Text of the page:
In addition please stay tuned later this week for details regarding Nature Camp’s refund policy in light of this unprecedented situation. To those organizations who have already made partial or full tuition payments for campers this year, we will present you with a range of options for what to do with those funds.
It has been said during these difficult times that “we are all in the same boat.” But we have also heard it said (more accurately and appropriately, we believe) instead that “we are all on the same ocean, but each in a different boat,” for we are all dealing with different sets of circumstances and challenges. We know that some of you reading this may have contracted coronavirus yourselves, and others may have lost family members or friends to this awful disease. On behalf of the entire Nature Camp family, we offer you our sincere condolences for any loss you may have experienced, but we also hope that the vast majority of you and your families are and will continue to be well.
We will get through this crisis, and Nature Camp will survive. We are poised to withstand this challenge, and our community of campers, parents, staff, alumni, and other supporters is incredibly loyal, generous, and dedicated. We anticipate that we will be able to offer a full schedule of sessions in 2021, and we look forward to the day when we can welcome back our campers and staff (and welcome some for the first time) to our special valley for more transformative experiences and unforgettable memories.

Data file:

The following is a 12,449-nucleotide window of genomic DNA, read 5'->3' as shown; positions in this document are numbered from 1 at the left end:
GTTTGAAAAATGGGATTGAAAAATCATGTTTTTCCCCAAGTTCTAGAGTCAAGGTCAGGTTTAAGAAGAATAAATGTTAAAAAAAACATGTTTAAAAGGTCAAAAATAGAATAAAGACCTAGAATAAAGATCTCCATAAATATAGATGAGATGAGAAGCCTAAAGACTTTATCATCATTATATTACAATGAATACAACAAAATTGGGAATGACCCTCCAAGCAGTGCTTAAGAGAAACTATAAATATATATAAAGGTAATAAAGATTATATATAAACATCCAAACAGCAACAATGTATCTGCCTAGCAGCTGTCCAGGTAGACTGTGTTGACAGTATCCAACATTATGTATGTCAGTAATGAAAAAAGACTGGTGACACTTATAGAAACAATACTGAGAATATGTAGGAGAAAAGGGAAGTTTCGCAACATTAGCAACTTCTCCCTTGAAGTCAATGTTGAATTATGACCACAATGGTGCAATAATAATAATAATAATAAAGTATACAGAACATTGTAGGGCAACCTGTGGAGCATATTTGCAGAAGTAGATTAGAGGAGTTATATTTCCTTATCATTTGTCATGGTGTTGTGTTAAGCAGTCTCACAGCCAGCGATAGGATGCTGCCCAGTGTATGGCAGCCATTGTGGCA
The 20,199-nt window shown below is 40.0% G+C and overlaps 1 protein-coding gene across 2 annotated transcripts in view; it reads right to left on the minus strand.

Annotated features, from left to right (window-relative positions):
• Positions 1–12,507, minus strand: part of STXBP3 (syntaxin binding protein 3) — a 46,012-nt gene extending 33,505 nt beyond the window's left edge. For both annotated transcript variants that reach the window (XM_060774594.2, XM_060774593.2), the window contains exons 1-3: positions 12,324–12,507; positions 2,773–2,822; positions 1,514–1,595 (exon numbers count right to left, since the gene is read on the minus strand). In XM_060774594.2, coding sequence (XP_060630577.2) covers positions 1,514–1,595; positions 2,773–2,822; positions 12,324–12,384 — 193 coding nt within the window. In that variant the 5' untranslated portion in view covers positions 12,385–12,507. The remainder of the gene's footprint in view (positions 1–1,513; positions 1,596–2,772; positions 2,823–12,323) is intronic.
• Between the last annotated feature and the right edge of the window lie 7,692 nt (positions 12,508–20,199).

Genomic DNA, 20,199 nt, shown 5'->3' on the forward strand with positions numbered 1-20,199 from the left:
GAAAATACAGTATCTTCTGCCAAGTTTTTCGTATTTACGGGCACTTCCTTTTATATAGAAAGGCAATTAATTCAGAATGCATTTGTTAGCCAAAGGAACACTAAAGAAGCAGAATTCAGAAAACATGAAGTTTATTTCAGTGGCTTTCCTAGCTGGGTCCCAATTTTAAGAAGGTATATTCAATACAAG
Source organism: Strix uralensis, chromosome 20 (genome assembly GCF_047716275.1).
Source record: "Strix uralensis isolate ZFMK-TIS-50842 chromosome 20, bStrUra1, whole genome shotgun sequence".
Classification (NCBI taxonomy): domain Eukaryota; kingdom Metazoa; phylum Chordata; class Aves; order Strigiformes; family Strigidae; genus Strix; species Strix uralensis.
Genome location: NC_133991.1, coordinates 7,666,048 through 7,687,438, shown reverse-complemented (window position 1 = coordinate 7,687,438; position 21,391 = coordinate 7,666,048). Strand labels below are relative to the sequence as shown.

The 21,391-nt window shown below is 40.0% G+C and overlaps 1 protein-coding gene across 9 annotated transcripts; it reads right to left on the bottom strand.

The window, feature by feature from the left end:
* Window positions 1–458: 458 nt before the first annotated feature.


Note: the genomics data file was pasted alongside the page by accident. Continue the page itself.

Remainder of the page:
2 April 2020
As the news seems to grow more somber by the day, our collective hearts go out to all members of the Nature Camp family who are facing anxiety these days and who are struggling with the impact of the COVID-19 pandemic. We hope that your health is and will remain strong.
In light of Virginia governor Ralph Northam’s stay-at-home executive order, which is currently scheduled to last until June 10, Nature Camp is reexamining our plans and schedule for the summer. At the moment it appears that we may not be able to begin First Session on June 14 as we had been hoping. The board of directors and I are exploring a range of options, and we ask your forbearance and patience as we work through those over the next couple of weeks. We hope to be able to provide more concrete information before the end of April, by which time the progress of the pandemic and the prognosis for the future should become clearer. We remain committed to doing everything we can to hold camp this summer, although we don’t know just what that will look like, but we will not do so unless we can be confident that we can keep campers, staff, and their families safe.
If Nature Camp is forced to close this summer because of coronavirus, we will offer full refunds of all monies paid for this year’s sessions. We do ask that if you have a camper or campers registered for this summer, you please suspend payments at this time until further notice.
If there is a silver lining in this crisis, I think that it has offered us an opportunity to reconsider how we connect with each other in community—not simply the medium or method of connection, but the message as well. I am still navigating with a prolonged sense of unease and bewilderment this new landscape, but I am also excited to see the new directions that we might be able to follow. Look for more communications from Nature Camp in the days and weeks ahead, with more opportunities to connect with and learn from one another.